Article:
HO CHI MINH ON REVOLUTION by Bernard -- Ed. Fall

HO CHI MINH ON REVOLUTION

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KIRKUS REVIEW

These selected writings by the leader of a country with which the United States is now engaged in a bitter if undeclared war, defy any simple categorizing. They range in time from 1920, when Ho was an unknown photographer's assistant in Paris, to 1966. They range in style from inspired ""big lie"" propaganda to delicate poetry, and in subject matter from the Ku Klux Klan to Leninism, to Wendell Wilkie, to Dienbienphu, to a game of chess. Whatever underlying unity they have is not so much doctrinaire Communism as anticolonialist nationalism. Despite the fact that much of this material was written under the harried conditions of imprisonment or revolutionary activity, and despite the phrases that come across (in English, at any rate) as well-worn cliches, the style throughout is vivid, and the insights are those of an exceptional man. His idealism is convincing, and whatever one's opinion of the ideology through which it has found expression, his dedication is unquestionable. Bernard B. Fall, who edited and introduced this volume, has done an expectedly impressive job.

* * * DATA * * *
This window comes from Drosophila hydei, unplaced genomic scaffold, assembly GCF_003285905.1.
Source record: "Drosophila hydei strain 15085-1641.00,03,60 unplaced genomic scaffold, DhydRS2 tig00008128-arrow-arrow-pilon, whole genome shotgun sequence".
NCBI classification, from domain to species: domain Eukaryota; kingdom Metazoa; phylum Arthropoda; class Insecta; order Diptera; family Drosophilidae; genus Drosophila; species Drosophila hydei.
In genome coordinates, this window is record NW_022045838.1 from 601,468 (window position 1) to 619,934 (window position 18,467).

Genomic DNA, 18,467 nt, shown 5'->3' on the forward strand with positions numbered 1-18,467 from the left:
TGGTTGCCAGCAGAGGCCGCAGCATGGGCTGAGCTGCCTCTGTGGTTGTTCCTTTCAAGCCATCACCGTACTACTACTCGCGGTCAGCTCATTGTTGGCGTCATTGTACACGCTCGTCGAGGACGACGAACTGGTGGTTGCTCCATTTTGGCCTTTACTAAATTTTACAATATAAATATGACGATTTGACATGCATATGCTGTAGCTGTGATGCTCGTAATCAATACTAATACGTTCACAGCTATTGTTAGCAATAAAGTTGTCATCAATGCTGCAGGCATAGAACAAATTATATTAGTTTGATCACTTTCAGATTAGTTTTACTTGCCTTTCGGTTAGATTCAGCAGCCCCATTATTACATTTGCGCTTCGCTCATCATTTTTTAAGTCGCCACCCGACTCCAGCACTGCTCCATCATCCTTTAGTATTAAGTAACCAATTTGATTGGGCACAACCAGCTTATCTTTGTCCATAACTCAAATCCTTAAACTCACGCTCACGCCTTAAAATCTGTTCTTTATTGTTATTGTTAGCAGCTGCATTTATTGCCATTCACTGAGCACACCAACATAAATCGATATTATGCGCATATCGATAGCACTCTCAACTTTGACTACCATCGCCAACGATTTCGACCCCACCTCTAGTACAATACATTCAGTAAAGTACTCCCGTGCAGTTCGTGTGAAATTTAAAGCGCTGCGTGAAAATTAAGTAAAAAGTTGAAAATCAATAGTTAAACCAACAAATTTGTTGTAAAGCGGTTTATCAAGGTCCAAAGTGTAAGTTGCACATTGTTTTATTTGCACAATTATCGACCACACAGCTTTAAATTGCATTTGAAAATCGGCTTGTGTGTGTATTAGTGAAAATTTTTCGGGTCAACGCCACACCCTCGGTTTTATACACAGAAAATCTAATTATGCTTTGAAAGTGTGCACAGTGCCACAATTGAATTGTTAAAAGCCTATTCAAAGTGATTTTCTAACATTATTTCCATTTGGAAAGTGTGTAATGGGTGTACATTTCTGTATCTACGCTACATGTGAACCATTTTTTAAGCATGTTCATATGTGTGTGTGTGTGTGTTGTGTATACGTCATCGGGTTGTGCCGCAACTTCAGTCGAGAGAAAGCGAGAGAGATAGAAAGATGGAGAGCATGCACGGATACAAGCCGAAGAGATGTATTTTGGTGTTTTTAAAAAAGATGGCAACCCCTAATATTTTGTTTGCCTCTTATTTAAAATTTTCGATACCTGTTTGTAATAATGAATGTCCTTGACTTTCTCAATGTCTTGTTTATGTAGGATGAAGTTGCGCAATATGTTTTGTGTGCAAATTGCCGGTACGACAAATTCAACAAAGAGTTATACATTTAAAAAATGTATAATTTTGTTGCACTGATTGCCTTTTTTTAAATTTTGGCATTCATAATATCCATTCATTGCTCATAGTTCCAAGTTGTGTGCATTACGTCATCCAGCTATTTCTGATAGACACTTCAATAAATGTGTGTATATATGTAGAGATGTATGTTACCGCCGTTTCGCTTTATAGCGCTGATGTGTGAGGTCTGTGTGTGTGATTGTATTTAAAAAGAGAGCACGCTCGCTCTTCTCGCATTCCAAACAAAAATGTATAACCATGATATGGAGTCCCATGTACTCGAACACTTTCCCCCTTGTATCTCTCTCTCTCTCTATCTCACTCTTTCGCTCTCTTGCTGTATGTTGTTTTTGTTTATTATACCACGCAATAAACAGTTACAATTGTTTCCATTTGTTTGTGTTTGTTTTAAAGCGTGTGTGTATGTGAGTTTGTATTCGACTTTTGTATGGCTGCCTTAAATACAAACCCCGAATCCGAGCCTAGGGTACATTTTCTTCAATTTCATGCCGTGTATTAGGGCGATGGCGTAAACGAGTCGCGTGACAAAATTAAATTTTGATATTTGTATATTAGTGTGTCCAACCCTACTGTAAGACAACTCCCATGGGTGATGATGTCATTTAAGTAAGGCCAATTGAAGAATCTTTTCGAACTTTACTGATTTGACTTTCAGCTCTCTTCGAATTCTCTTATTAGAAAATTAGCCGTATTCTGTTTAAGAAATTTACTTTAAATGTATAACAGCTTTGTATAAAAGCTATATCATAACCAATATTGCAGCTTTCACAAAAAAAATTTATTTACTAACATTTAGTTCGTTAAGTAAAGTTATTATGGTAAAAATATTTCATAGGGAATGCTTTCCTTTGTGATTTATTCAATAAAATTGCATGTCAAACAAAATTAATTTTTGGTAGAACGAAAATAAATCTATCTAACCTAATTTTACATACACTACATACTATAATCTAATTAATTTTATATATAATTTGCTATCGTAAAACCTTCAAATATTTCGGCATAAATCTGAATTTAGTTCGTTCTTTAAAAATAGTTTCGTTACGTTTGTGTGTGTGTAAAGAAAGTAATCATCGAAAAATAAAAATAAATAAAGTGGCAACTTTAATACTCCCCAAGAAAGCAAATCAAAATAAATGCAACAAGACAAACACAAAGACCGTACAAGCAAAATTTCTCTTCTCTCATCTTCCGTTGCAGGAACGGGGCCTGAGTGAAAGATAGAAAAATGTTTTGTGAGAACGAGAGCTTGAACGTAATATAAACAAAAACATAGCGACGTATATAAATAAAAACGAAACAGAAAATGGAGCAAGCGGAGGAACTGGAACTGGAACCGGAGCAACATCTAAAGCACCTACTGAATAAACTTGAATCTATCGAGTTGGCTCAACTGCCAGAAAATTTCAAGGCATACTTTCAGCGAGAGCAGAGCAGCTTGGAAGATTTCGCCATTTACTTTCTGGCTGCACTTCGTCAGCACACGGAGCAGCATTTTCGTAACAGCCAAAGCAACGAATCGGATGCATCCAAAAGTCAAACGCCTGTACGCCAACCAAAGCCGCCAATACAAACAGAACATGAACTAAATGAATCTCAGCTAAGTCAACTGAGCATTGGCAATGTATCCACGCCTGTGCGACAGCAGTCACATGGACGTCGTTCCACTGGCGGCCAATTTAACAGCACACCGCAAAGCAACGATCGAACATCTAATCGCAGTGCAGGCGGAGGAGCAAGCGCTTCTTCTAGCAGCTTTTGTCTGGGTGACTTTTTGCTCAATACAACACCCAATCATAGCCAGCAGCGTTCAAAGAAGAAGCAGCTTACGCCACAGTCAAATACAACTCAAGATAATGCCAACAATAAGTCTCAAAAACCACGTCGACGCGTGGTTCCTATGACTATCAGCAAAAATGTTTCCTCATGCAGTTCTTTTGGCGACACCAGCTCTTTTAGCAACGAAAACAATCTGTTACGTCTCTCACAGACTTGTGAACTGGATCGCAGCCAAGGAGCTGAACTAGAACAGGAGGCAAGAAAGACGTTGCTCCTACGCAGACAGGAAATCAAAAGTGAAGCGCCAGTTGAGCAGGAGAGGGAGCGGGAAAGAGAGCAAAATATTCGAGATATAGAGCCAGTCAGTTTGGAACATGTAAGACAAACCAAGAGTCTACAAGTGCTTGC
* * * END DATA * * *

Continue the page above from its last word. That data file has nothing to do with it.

Pub Date: May 22nd, 1967
Publisher: Praeger